A Cygnus Came A'Calling: Orbital ATK's OA-6 Cargo Ship Arrives at Space Station

The 57.7-foot-long (17.6-meter) Canadarm2 robotic arm inches toward the OA-6 Cygnus cargo ship on Saturday, 26 March. Photo Credit: NASA/Tim Peake/Twitter

The 57.7-foot-long (17.6-meter) Canadarm2 robotic arm inches toward the OA-6 Cygnus cargo ship on Saturday, 26 March. Photo Credit: NASA/Tim Peake/Twitter

A little more than two days after its rousing Tuesday night liftoff from the storied Space Launch Complex (SLC)-41 at Cape Canaveral Air Force Station, Fla., Orbital ATK has successfully delivered another Cygnus cargo ship to the International Space Station (ISS). The perfect rendezvous and capture of the OA-6 spacecraft at 6:51 a.m. EDT Saturday, followed by a physical berthing at the Earth-facing (or “nadir”) port of the station’s Unity node at 10:52 a.m. EDT, also came a couple of days after Expedition 47 Commander Tim Kopra shared a remarkable image of a vast crater in Western Africa with his 70,600 Twitter followers. The crater obviously impressed his newly-arrived crewmate Jeff Williams. “@Astro_Jeff calls this the Earth’s bull’s eye,” Kopra tweeted Thursday.

And certainly, the Expedition 47 crew—which, in addition to Kopra and Williams, also includes Russian cosmonauts Yuri Malenchenko, Oleg Skripochka and Alexei Ovchinin, together with Britain’s Tim Peake—scored a bull’s eye of their own by snaring OA-6 with the 57.7-foot-long (17.6-meter) Canadarm2 robotic arm. This weekend is expected to be a busy one, as the crew opens the hatch into Cygnus early Sunday and accesses some 7,228.9 pounds (3,279 kg) of supplies.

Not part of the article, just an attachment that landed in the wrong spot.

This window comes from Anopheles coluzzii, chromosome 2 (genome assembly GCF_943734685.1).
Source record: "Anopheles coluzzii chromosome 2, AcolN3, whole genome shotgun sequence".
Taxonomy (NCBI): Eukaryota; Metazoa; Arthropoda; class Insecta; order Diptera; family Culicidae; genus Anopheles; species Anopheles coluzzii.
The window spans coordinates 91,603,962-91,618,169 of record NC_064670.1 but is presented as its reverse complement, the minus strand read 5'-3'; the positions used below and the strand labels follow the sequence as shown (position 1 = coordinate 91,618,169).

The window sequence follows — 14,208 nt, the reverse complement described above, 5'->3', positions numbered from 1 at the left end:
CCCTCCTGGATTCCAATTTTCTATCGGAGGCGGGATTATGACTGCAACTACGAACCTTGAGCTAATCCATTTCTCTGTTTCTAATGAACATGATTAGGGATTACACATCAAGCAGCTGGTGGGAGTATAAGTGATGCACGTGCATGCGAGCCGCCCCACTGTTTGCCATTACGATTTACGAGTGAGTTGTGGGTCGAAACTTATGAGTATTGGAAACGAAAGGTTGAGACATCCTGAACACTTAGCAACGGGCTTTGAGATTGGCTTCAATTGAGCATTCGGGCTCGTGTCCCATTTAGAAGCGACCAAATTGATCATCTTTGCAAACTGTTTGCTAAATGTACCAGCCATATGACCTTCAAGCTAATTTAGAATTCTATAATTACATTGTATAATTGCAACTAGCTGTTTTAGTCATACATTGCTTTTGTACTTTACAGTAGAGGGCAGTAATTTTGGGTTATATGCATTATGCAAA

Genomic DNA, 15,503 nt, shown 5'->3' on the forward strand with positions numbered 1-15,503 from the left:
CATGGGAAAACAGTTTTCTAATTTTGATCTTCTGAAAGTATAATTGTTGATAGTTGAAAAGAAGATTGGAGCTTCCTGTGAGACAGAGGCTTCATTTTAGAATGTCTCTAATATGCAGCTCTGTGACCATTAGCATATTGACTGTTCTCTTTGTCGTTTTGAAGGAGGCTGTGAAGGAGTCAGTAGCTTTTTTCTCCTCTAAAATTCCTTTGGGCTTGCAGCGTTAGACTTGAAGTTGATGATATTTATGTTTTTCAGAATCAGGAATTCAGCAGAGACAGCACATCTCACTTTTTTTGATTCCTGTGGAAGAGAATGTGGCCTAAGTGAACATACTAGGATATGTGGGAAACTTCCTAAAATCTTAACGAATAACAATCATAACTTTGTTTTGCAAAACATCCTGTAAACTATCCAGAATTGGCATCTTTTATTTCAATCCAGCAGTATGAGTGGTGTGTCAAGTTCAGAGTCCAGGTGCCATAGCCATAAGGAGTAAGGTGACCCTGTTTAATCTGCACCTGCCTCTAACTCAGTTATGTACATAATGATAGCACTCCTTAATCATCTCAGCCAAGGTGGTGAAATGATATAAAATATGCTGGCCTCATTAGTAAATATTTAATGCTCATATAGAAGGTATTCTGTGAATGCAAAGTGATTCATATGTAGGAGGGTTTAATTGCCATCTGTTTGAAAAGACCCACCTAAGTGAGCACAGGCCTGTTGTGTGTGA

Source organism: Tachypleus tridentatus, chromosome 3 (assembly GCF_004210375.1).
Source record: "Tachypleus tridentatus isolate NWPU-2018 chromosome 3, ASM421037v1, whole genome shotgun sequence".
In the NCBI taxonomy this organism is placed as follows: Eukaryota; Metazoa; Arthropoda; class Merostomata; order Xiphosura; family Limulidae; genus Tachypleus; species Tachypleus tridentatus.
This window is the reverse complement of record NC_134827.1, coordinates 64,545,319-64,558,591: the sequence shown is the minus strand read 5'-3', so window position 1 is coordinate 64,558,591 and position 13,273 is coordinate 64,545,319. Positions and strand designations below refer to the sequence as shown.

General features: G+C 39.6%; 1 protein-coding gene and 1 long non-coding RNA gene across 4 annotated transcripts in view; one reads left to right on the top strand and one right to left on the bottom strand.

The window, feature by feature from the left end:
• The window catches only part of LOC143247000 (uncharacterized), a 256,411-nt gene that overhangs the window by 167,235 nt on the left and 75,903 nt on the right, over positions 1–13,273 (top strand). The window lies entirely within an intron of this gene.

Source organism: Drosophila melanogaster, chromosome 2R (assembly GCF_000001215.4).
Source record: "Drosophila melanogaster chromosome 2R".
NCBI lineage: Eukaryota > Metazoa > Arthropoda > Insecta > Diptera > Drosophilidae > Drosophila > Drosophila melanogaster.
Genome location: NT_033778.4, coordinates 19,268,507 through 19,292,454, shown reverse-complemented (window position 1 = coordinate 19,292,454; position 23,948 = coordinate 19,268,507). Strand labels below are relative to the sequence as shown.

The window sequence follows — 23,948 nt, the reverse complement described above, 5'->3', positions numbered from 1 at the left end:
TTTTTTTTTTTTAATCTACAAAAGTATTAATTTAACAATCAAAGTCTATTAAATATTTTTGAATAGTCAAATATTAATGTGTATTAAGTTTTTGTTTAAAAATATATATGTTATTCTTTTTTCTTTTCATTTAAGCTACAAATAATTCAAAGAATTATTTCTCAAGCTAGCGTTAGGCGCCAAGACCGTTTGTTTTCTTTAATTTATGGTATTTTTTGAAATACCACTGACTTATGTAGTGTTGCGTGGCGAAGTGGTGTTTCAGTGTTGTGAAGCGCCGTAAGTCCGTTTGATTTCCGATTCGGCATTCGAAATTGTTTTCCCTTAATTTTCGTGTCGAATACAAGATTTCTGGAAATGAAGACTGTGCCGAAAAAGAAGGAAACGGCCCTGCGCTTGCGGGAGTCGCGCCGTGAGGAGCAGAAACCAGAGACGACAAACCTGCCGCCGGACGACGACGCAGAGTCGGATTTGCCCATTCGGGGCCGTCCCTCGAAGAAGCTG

As outlined in AmericaSpace’s OA-6 preview article, this mission kept with tradition, in that its name honored a former U.S. astronaut who had contributed significantly either to commercial space endeavors or to space exploration as a whole. However, OA-6 differs significantly from the rest. Whereas Orbital ATK’s four previous successful Cygnus missions paid homage to past spaceflight luminaries—specifically former astronaut and Orbital executive G. David Low, veteran shuttle commander C. Gordon Fullerton, five-time shuttle flier Janice Voss and “Original Seven” Mercury selectee Donald “Deke” Slayton—OA-6 carried name which was much more personal to the ISS Program. It was named “Spaceship (SS) Rick Husband”, for the man who not only commanded the final voyage of shuttle Columbia in early 2003, but was also part of shuttle mission STS-96 in mid-1999, which performed the first docking with the infant space station. In paying tribute to Husband’s “spirit for exploration”, Orbital ATK previously noted that OA-6 marks the first occasion that one of its Cygnus ships has been named for an astronaut who actually participated in the mammoth ISS construction task.

Today's rendezvous and berthing was led by Expedition 47 Commander Tim Kopra (right) and Britain's Tim Peake. Both were stationed at a Robotic Workstation (RWS) in the multi-windowed cupola. Photo Credit: NASA/Tim Peake/Twitter